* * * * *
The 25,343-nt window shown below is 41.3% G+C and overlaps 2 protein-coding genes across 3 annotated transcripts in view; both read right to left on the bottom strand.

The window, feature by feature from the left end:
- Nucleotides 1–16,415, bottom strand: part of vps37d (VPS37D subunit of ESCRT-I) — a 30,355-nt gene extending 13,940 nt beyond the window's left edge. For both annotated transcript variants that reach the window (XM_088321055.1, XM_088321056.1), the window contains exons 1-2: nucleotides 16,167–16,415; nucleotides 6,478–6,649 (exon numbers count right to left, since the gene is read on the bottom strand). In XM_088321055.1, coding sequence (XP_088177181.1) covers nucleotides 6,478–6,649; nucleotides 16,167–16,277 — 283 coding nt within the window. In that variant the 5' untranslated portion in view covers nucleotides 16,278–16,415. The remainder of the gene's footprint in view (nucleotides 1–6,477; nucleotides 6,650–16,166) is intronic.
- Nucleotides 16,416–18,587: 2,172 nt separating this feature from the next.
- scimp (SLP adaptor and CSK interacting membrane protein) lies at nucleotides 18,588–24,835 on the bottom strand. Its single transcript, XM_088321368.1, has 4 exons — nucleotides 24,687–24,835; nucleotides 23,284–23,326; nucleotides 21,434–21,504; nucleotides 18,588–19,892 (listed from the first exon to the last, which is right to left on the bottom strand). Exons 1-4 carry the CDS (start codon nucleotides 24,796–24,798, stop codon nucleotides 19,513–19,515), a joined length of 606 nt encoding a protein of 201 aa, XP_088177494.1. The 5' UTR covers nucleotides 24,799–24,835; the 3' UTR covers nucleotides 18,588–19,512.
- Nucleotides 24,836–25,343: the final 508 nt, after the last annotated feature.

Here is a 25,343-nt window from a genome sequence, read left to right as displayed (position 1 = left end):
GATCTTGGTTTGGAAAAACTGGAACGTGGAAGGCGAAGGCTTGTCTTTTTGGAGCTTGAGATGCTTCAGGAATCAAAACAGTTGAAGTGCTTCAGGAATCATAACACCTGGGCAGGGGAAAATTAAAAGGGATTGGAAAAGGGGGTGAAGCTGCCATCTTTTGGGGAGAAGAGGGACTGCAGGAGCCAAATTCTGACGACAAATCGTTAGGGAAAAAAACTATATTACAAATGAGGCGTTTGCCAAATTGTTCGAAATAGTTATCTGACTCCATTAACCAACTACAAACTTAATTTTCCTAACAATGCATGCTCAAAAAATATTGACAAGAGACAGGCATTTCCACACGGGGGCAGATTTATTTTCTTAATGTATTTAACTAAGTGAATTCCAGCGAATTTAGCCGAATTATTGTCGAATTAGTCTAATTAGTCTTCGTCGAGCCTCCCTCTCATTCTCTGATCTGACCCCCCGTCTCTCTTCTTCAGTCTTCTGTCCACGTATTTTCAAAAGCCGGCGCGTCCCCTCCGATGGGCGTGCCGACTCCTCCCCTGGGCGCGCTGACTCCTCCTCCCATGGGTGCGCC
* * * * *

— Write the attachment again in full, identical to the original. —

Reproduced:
The 25,343-nt window shown below is 41.3% G+C and overlaps 2 protein-coding genes across 3 annotated transcripts in view; both read right to left on the bottom strand.

The window, feature by feature from the left end:
- Nucleotides 1–16,415, bottom strand: part of vps37d (VPS37D subunit of ESCRT-I) — a 30,355-nt gene extending 13,940 nt beyond the window's left edge. For both annotated transcript variants that reach the window (XM_088321055.1, XM_088321056.1), the window contains exons 1-2: nucleotides 16,167–16,415; nucleotides 6,478–6,649 (exon numbers count right to left, since the gene is read on the bottom strand). In XM_088321055.1, coding sequence (XP_088177181.1) covers nucleotides 6,478–6,649; nucleotides 16,167–16,277 — 283 coding nt within the window. In that variant the 5' untranslated portion in view covers nucleotides 16,278–16,415. The remainder of the gene's footprint in view (nucleotides 1–6,477; nucleotides 6,650–16,166) is intronic.
- Nucleotides 16,416–18,587: 2,172 nt separating this feature from the next.
- scimp (SLP adaptor and CSK interacting membrane protein) lies at nucleotides 18,588–24,835 on the bottom strand. Its single transcript, XM_088321368.1, has 4 exons — nucleotides 24,687–24,835; nucleotides 23,284–23,326; nucleotides 21,434–21,504; nucleotides 18,588–19,892 (listed from the first exon to the last, which is right to left on the bottom strand). Exons 1-4 carry the CDS (start codon nucleotides 24,796–24,798, stop codon nucleotides 19,513–19,515), a joined length of 606 nt encoding a protein of 201 aa, XP_088177494.1. The 5' UTR covers nucleotides 24,799–24,835; the 3' UTR covers nucleotides 18,588–19,512.
- Nucleotides 24,836–25,343: the final 508 nt, after the last annotated feature.

Here is a 25,343-nt window from a genome sequence, read left to right as displayed (position 1 = left end):
GATCTTGGTTTGGAAAAACTGGAACGTGGAAGGCGAAGGCTTGTCTTTTTGGAGCTTGAGATGCTTCAGGAATCAAAACAGTTGAAGTGCTTCAGGAATCATAACACCTGGGCAGGGGAAAATTAAAAGGGATTGGAAAAGGGGGTGAAGCTGCCATCTTTTGGGGAGAAGAGGGACTGCAGGAGCCAAATTCTGACGACAAATCGTTAGGGAAAAAAACTATATTACAAATGAGGCGTTTGCCAAATTGTTCGAAATAGTTATCTGACTCCATTAACCAACTACAAACTTAATTTTCCTAACAATGCATGCTCAAAAAATATTGACAAGAGACAGGCATTTCCACACGGGGGCAGATTTATTTTCTTAATGTATTTAACTAAGTGAATTCCAGCGAATTTAGCCGAATTATTGTCGAATTAGTCTAATTAGTCTTCGTCGAGCCTCCCTCTCATTCTCTGATCTGACCCCCCGTCTCTCTTCTTCAGTCTTCTGTCCACGTATTTTCAAAAGCCGGCGCGTCCCCTCCGATGGGCGTGCCGACTCCTCCCCTGGGCGCGCTGACTCCTCCTCCCATGGGTGCGCC